Research Article  Open Access
Chengming Luo, Wei Li, Hai Yang, Baohua Ying, Gaifang Xin, "Implementation of Mobile Target Positioning Technology Integrating SINS with WSN Measurements", Journal of Sensors, vol. 2014, Article ID 673179, 12 pages, 2014. https://doi.org/10.1155/2014/673179
Implementation of Mobile Target Positioning Technology Integrating SINS with WSN Measurements
Abstract
Accurate and robust positioning technology is expected to promote management level and service efficiency in various industrial applications. The strapdown inertial navigation system (SINS) approach has shortterm accurate positioning performance, but the SINS is known for its accumulative error over time. Meanwhile, wireless sensor networks (WSN) approach can keep the mobile target on effective tracking after a long time monitoring, but the WSN may have large positioning error in certain areas. In order to make the positioning method allow profit from their advantages, this paper proposes a positioning technology using SINS approach in conjunction with WSN approach. The measurement parameters by SINS and WSN approaches are used. Then the SINS, anchor nodes, mobile tags, XBee, and computer are applied to design the positioning system. The estimation results indicate that the proposed method can make up for the shortcomings by pure SINS or WSN method and can be available for some accurate and robust applications.
1. Introduction
1.1. Background
Positioning estimation for mobile target is considered a key technology that can greatly help in improving the management level and service efficiency [1]. In many engineering and science applications, the sensors need to acquire their positions to report where a certain event takes place. The positioning system is designed with very stringent requirements for the accurate and robust positioning [2]. For instance, aircrafts dynamically adjust their trajectory paths using the estimated positions; positioning service of public transports can be provided to inform the passengers when the buses arrive at the station; miners in the underground can rescue their lives by specifying the locations when mine accidents take place; indoor positioning systems are designed to track inmates, patient, and fire fighters. Various practical approaches [3], such as global positioning systems (GPS), strapdown inertial navigation system (SINS), wireless sensor networks (WSN), vision odometer, and laser have been used to research.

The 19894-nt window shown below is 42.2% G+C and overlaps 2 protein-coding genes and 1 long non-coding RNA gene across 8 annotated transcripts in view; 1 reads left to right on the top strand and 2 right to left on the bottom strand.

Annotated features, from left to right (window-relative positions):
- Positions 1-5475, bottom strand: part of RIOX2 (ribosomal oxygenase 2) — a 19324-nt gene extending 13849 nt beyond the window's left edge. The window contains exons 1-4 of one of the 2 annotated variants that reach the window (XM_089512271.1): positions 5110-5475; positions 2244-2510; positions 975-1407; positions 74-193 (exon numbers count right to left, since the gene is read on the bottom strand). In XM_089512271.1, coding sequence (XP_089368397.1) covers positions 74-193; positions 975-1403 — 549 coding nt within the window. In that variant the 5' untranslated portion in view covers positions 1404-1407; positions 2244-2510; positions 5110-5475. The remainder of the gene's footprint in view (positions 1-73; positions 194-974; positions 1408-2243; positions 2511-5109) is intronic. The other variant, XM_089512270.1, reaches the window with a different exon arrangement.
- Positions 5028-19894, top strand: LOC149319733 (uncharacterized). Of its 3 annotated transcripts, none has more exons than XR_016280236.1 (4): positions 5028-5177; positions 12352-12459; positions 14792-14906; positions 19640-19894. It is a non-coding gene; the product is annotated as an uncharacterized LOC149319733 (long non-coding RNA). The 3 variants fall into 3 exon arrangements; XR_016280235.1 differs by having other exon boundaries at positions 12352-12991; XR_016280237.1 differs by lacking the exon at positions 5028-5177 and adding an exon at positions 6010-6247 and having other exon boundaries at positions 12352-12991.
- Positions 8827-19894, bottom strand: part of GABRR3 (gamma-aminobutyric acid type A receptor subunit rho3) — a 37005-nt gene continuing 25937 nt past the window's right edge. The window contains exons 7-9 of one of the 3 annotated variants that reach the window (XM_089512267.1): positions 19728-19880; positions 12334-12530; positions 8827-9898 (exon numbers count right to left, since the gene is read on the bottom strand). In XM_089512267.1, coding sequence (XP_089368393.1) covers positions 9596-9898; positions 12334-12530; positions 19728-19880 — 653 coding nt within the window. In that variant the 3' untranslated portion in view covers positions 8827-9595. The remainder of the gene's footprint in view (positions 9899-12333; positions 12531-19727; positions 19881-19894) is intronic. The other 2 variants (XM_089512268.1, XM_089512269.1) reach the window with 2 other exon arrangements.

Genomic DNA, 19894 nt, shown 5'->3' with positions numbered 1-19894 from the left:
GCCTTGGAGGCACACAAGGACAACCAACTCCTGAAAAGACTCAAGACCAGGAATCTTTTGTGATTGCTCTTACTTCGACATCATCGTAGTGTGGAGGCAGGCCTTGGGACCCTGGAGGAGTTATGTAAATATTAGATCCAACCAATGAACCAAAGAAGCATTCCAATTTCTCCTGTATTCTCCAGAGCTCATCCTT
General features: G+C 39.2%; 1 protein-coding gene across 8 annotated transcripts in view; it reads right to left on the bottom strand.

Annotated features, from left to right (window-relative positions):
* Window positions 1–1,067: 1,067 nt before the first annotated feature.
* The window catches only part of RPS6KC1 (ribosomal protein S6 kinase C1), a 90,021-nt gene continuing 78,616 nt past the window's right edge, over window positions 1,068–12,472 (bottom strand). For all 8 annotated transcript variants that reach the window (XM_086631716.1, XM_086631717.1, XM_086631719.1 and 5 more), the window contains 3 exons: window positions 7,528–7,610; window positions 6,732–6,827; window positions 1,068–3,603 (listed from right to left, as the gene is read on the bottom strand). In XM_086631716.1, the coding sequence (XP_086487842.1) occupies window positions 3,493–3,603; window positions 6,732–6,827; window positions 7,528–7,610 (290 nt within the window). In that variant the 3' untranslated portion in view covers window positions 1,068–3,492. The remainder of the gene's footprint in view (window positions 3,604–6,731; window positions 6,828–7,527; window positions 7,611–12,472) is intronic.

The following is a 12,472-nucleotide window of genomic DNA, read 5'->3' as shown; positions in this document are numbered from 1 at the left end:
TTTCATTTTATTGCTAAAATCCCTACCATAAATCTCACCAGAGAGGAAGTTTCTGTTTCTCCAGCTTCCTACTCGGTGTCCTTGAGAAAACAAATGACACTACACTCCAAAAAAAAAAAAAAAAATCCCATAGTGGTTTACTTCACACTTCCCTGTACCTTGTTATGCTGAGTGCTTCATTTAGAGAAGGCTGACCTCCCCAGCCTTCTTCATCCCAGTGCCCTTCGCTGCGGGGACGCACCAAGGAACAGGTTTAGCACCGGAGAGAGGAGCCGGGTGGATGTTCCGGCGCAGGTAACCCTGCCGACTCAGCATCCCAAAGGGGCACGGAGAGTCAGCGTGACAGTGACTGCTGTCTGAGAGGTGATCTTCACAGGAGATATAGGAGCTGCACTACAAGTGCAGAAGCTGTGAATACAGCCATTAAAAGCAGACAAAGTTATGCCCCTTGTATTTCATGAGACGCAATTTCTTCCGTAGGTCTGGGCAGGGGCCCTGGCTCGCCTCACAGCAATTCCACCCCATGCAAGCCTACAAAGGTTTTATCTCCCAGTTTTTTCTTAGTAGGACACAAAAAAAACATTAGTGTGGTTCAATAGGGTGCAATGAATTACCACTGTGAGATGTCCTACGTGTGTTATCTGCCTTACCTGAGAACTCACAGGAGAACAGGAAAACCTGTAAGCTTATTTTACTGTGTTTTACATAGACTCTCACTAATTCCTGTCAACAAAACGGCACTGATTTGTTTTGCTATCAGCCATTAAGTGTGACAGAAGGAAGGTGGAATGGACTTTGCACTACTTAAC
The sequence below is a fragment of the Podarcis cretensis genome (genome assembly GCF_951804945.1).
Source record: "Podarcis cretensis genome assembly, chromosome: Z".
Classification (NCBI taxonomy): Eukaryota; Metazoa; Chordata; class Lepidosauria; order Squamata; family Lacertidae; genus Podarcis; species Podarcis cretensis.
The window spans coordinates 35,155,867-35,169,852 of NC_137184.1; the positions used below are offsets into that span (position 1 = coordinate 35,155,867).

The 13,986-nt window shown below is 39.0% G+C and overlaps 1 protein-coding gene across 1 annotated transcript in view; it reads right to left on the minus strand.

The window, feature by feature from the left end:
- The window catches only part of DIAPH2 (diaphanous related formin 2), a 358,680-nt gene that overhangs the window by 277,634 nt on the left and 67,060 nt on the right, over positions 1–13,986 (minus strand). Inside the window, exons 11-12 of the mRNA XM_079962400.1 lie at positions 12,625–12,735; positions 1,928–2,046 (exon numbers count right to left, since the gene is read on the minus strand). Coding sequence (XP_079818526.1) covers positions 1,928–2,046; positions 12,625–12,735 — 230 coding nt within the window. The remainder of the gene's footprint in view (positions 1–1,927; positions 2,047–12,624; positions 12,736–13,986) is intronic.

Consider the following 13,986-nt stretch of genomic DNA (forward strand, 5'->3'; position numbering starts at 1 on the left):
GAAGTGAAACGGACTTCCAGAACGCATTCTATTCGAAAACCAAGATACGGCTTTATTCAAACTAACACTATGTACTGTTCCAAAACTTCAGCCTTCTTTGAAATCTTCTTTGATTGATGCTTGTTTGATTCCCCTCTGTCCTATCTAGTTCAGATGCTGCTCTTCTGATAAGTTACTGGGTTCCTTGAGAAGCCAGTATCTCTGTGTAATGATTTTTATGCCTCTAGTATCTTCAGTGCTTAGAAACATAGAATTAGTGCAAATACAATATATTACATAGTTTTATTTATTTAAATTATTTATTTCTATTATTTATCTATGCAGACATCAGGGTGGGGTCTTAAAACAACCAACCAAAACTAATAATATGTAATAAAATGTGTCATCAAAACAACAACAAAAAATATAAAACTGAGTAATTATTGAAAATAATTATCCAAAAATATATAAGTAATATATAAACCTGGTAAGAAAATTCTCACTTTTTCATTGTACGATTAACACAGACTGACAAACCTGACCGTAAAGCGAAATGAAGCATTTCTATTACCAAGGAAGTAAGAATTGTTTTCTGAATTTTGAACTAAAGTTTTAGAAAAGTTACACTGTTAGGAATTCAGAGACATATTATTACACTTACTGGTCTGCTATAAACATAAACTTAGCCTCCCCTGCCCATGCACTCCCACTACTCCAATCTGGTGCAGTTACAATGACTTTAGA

1.2. Related Works
The SINS approach has been an autonomous method in positioning services. Most SINS methods employ inertial sensing elements of threeaxis accelerometer (TAA) and threeaxis gyroscope (TAG) to measure the acceleration and angular velocity values [4]. Combining the initial inertia values, mobile target has a short term accurate positioning estimation through calculating quadratic integration based on Newtonian mechanics theorem. Lü et al. [5] developed a positioning method for mine personnel using SINS. After the hardware and software design are accomplished, the positioning system can resolve the pose, velocity, and location. Hoflinger et al. [6] designed the SINS method in combination with CC430 microcontroller. Then the INS placed on a shoe was used to evaluate pedestrian tracking indoors. Kalman filter (KF) method was adopted to optimally estimate and compensate for inertial errors, which can improve the SINS positioning performance [7]. In order to improve the performance of present inertial sensors, innovative lasers and fiber optic gyro technologies are all of interest for inclusion in SINS.